Climate change targets and the rail sector

Following a June 2019 amendment to UK’s Climate Change Act, the UK is now committed to ‘net zero’ carbon emissions by 2050 (compared with the previous target of at least 80% reduction from 1990 emissions’ levels by the same date). Moving journeys – both car and air – onto rail can reduce carbon emissions and, as between diesel and electric trains, diesel trains’ emissions can be twice as high.

There are also a number of very positive other technological advances being made in the rail sector which could contribute to the UK meeting its 2050 emissions target – in addition to hydrogen fuel cells, electric batteries are another option. Of course, how electricity stored in batteries is generated is relevant to their potential to reduce carbon emissions: electricity generated from renewables is obviously more environmentally friendly than electricity generated from gas or coal (although the percentage of electricity generated from coal in the UK is low and falling).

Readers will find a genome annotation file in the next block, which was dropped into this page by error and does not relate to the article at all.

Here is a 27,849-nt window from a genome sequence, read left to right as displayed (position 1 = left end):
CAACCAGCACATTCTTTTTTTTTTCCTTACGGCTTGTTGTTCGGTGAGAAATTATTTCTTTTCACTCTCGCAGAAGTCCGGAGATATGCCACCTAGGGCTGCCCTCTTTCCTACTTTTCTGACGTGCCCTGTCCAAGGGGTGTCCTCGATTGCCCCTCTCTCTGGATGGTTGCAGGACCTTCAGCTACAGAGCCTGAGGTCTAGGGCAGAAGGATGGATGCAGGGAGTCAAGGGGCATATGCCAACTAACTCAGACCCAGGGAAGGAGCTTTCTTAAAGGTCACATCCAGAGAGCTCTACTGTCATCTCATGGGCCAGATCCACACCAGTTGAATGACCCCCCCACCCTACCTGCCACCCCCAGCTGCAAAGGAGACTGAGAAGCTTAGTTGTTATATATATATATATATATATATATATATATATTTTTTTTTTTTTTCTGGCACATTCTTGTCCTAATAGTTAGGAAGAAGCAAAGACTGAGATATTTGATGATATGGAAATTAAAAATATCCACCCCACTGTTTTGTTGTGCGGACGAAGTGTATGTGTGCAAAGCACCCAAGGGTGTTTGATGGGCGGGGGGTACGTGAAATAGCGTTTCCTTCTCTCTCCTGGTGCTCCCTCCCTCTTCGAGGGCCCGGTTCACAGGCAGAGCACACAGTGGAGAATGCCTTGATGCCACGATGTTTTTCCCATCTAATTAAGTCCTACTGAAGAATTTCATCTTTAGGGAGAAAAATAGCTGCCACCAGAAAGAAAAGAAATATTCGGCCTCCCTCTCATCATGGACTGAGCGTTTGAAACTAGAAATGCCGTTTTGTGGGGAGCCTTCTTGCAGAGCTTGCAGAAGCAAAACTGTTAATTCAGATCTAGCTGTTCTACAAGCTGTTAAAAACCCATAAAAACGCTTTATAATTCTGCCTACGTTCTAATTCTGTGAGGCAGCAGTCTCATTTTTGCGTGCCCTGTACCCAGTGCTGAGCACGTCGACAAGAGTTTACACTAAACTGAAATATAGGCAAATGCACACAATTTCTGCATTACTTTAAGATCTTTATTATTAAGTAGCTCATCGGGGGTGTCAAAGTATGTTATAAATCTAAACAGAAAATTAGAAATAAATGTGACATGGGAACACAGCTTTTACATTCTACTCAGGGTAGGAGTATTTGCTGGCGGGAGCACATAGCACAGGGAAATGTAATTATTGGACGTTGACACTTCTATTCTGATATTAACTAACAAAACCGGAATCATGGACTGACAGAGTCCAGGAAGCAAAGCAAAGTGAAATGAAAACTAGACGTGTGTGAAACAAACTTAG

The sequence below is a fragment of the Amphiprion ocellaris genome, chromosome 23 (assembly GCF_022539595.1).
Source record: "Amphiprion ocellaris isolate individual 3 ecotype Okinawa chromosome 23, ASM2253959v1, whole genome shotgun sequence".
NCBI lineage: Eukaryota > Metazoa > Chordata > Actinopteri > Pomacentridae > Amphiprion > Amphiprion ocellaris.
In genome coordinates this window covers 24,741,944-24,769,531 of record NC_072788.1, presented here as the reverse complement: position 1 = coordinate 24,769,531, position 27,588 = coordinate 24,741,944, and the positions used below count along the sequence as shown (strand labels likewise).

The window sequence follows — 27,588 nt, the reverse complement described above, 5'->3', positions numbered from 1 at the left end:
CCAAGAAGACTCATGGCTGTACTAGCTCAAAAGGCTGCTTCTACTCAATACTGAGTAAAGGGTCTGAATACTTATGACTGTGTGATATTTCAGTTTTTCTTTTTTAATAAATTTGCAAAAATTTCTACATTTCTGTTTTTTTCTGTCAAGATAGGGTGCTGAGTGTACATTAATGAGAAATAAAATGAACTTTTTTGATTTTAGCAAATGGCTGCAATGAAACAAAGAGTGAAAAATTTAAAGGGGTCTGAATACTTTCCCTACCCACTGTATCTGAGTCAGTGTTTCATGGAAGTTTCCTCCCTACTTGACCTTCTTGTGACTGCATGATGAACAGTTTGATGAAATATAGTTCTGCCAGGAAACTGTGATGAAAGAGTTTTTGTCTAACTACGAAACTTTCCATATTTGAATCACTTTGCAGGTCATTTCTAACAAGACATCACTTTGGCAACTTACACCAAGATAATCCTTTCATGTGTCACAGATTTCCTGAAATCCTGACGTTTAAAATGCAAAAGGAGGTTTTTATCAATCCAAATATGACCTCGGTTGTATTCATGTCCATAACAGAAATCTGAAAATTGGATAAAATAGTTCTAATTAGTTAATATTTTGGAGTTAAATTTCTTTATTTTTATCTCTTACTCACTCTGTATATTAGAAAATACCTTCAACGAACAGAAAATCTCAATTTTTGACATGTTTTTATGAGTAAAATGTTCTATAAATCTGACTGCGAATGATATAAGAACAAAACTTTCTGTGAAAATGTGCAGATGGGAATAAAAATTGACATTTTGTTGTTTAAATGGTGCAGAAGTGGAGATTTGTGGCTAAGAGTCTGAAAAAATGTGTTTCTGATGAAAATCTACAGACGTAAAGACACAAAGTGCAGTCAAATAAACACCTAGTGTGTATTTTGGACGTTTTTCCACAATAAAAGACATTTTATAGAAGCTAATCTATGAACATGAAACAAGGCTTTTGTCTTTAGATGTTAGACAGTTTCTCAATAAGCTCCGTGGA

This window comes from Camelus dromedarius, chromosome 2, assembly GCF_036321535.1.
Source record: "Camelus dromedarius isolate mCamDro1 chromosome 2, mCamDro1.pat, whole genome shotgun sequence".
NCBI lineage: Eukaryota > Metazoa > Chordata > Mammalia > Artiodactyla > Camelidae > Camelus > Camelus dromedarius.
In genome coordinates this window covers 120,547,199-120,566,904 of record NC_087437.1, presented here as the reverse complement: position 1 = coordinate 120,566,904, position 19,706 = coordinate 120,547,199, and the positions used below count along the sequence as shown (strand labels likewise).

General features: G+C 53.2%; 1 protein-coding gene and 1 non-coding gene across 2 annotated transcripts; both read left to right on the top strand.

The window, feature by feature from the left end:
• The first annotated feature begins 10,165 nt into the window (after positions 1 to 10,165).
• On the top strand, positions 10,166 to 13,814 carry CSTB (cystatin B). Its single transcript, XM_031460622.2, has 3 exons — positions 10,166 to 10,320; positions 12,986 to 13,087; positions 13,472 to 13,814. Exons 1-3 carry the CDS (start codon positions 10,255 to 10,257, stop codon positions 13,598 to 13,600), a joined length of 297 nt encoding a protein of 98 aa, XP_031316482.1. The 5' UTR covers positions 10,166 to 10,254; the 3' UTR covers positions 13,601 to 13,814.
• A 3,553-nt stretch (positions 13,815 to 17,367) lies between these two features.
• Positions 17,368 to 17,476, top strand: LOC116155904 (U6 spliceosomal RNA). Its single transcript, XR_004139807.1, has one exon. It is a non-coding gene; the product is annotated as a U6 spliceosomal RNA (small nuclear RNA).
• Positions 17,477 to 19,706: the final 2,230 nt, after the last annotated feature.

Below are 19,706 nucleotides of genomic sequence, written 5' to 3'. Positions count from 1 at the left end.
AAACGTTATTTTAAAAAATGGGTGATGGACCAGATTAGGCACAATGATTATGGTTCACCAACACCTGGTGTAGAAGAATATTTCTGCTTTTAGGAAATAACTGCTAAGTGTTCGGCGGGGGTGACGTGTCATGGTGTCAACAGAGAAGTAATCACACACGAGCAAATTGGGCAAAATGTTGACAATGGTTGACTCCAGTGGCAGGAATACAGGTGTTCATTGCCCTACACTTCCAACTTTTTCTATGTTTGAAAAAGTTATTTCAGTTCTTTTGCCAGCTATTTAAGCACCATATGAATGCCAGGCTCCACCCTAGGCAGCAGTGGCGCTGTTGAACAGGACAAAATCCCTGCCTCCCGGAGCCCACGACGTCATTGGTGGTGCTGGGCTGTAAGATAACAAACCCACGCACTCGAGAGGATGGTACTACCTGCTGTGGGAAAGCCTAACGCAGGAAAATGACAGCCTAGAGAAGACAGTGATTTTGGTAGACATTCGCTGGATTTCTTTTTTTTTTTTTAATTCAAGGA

While hydrogen was identified by Shapps as a suitable replacement for diesel, there is currently limited infrastructure in the UK – as with other countries – for refuelling hydrogen fuel cells. While efforts are underway in Europe (such as the European Commission’s HyLAW project) to remove legal barriers to the deployment of fuel cells and hydrogen applications, there is an obvious need for governments to incentivise private sector investment. Shapps’ comments, if they are not followed up by government action, may therefore not lead to any significant practical developments in the UK.

Issues affecting the removal of diesel trains

The UK rail industry faces a number of significant issues with accelerating the removal of diesel trains and now possibly also with the use of diesel as one power source for bi-mode trains:

  • While some countries have fully electrified rail networks, in the UK less than half (around 43%) of the network is electrified (putting the UK well behind the Netherlands (76%), Italy (71%), and Switzerland (almost 100%));